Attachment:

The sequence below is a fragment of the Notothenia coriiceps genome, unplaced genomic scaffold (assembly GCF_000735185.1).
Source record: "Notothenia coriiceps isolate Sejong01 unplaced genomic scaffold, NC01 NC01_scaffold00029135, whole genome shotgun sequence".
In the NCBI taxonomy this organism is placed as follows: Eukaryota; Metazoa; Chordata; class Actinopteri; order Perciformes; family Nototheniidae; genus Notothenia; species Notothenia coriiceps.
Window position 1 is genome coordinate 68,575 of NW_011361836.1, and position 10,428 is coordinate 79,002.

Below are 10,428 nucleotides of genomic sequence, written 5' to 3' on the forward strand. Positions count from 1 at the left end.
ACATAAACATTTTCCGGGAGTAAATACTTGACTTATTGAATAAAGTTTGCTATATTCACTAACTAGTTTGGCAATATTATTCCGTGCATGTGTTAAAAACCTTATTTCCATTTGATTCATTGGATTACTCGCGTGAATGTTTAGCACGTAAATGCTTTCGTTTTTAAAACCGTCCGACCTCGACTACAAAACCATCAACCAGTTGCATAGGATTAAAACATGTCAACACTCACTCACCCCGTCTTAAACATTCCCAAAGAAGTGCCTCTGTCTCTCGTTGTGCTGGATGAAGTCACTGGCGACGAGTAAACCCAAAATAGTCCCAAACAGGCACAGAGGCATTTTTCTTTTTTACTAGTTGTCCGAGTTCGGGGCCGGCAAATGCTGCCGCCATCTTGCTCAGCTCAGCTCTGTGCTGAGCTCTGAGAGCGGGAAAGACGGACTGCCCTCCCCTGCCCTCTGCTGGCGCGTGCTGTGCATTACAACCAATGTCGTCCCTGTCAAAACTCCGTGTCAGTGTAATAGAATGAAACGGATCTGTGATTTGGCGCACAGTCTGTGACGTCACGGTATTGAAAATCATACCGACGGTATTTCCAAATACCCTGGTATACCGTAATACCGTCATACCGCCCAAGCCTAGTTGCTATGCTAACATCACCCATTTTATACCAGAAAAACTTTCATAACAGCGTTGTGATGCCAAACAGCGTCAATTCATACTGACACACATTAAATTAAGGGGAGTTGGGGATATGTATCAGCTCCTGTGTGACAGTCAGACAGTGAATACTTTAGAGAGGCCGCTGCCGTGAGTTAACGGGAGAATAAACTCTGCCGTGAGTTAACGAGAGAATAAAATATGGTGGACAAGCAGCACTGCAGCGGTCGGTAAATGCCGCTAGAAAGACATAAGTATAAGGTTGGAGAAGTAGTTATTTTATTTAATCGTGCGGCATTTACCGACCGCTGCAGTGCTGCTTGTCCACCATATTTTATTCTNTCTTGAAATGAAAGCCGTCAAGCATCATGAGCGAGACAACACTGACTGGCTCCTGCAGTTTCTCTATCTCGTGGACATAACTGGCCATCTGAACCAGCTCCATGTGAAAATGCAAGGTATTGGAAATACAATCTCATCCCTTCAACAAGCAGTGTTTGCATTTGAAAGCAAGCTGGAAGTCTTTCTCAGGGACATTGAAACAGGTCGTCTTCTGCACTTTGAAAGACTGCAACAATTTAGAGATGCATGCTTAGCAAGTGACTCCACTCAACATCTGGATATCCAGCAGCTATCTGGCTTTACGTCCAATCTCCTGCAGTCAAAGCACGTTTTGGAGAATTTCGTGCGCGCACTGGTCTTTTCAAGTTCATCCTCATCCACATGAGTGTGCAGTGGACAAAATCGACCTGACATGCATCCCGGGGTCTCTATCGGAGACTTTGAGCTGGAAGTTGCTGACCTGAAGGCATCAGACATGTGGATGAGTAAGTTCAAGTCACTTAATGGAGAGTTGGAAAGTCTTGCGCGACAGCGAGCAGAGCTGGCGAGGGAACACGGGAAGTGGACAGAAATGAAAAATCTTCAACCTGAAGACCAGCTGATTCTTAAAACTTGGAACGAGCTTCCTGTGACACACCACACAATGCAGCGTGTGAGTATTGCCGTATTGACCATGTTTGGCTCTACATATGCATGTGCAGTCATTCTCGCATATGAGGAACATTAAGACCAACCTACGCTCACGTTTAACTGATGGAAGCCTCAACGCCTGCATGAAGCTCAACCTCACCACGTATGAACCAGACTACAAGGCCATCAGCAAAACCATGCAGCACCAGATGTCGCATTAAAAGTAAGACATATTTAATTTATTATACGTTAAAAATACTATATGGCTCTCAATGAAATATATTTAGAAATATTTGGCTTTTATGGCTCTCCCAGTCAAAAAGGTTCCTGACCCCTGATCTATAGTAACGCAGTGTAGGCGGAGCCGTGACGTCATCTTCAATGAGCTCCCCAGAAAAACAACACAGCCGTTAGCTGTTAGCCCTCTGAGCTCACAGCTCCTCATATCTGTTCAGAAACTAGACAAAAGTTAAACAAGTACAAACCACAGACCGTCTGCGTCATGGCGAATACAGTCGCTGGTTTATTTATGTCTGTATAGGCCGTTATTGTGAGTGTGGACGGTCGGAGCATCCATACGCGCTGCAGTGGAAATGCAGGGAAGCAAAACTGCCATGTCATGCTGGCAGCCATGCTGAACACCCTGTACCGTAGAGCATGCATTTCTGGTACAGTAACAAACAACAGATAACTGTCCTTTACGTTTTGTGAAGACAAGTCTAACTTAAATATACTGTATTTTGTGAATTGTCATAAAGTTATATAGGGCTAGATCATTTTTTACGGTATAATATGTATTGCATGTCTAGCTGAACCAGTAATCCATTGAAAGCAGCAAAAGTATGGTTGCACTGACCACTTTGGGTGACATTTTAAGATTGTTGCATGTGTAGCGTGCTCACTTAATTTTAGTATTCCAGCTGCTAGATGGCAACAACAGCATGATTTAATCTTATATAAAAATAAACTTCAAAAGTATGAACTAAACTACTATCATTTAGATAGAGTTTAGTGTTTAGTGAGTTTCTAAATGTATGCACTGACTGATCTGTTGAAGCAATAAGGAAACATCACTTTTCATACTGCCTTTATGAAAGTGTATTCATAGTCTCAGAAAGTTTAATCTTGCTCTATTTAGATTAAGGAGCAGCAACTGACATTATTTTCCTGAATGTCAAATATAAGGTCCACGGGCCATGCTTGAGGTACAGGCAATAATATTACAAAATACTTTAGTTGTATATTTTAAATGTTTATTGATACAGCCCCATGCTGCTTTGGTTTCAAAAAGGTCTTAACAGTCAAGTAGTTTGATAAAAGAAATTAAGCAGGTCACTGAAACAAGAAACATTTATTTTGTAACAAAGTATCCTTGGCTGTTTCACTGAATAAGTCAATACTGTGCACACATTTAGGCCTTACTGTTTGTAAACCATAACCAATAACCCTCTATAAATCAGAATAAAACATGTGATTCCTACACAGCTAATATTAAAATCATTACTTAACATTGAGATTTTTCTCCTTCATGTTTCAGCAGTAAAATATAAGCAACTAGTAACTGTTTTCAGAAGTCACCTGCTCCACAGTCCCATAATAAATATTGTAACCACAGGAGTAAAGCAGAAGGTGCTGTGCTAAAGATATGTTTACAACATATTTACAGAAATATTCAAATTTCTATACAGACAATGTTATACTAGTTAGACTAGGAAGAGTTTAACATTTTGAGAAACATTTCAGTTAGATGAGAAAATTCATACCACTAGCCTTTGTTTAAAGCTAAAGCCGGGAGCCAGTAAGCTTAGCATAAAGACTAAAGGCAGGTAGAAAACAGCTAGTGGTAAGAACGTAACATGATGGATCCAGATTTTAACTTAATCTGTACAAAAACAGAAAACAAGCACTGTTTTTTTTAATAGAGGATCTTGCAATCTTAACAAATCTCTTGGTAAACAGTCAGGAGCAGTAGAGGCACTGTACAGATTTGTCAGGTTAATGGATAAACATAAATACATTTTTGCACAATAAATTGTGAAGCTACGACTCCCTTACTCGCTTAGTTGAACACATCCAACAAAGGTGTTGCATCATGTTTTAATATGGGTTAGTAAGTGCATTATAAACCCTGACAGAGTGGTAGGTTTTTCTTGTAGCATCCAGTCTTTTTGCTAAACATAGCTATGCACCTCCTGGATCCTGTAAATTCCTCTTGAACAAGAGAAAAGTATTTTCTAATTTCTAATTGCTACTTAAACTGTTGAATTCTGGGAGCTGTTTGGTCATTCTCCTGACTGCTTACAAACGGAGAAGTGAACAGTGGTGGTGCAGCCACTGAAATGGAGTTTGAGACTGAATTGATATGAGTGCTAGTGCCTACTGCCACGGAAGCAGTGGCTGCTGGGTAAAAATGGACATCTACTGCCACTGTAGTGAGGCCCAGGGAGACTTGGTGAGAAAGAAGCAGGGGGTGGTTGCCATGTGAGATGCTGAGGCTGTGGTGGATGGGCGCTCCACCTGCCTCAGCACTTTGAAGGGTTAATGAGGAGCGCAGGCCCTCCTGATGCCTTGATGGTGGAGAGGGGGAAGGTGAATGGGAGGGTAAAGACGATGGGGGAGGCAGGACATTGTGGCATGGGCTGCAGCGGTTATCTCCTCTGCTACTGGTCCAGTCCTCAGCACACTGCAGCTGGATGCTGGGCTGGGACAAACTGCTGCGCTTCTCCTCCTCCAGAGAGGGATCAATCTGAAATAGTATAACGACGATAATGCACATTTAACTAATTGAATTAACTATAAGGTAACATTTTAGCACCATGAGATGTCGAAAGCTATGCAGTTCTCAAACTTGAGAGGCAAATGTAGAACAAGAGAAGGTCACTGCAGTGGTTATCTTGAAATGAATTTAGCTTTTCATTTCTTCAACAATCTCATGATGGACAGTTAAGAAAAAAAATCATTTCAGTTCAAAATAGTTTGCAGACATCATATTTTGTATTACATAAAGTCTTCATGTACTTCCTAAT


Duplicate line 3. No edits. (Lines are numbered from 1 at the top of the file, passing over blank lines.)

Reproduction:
In the NCBI taxonomy this organism is placed as follows: Eukaryota; Metazoa; Chordata; class Actinopteri; order Perciformes; family Nototheniidae; genus Notothenia; species Notothenia coriiceps.